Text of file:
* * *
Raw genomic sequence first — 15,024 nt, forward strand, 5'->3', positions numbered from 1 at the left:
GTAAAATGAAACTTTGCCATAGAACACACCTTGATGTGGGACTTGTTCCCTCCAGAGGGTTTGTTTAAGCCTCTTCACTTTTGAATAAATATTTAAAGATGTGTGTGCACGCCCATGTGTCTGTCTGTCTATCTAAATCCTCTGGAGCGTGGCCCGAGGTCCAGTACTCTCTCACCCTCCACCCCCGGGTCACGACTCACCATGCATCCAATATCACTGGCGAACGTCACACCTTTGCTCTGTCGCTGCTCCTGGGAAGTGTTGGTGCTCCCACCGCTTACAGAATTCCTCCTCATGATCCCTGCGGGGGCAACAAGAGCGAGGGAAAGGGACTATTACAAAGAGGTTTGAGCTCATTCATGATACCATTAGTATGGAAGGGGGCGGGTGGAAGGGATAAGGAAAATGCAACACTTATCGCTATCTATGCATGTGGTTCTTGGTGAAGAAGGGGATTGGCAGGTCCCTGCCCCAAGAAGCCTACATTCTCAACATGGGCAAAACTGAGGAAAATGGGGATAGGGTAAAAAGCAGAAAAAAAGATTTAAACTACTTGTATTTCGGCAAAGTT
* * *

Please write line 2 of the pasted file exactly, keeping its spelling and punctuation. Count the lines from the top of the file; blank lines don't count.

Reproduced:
GTAAAATGAAACTTTGCCATAGAACACACCTTGATGTGGGACTTGTTCCCTCCAGAGGGTTTGTTTAAGCCTCTTCACTTTTGAATAAATATTTAAAGATGTGTGTGCACGCCCATGTGTCTGTCTGTCTATCTAAATCCTCTGGAGCGTGGCCCGAGGTCCAGTACTCTCTCACCCTCCACCCCCGGGTCACGACTCACCATGCATCCAATATCACTGGCGAACGTCACACCTTTGCTCTGTCGCTGCTCCTGGGAAGTGTTGGTGCTCCCACCGCTTACAGAATTCCTCCTCATGATCCCTGCGGGGGCAACAAGAGCGAGGGAAAGGGACTATTACAAAGAGGTTTGAGCTCATTCATGATACCATTAGTATGGAAGGGGGCGGGTGGAAGGGATAAGGAAAATGCAACACTTATCGCTATCTATGCATGTGGTTCTTGGTGAAGAAGGGGATTGGCAGGTCCCTGCCCCAAGAAGCCTACATTCTCAACATGGGCAAAACTGAGGAAAATGGGGATAGGGTAAAAAGCAGAAAAAAAGATTTAAACTACTTGTATTTCGGCAAAGTT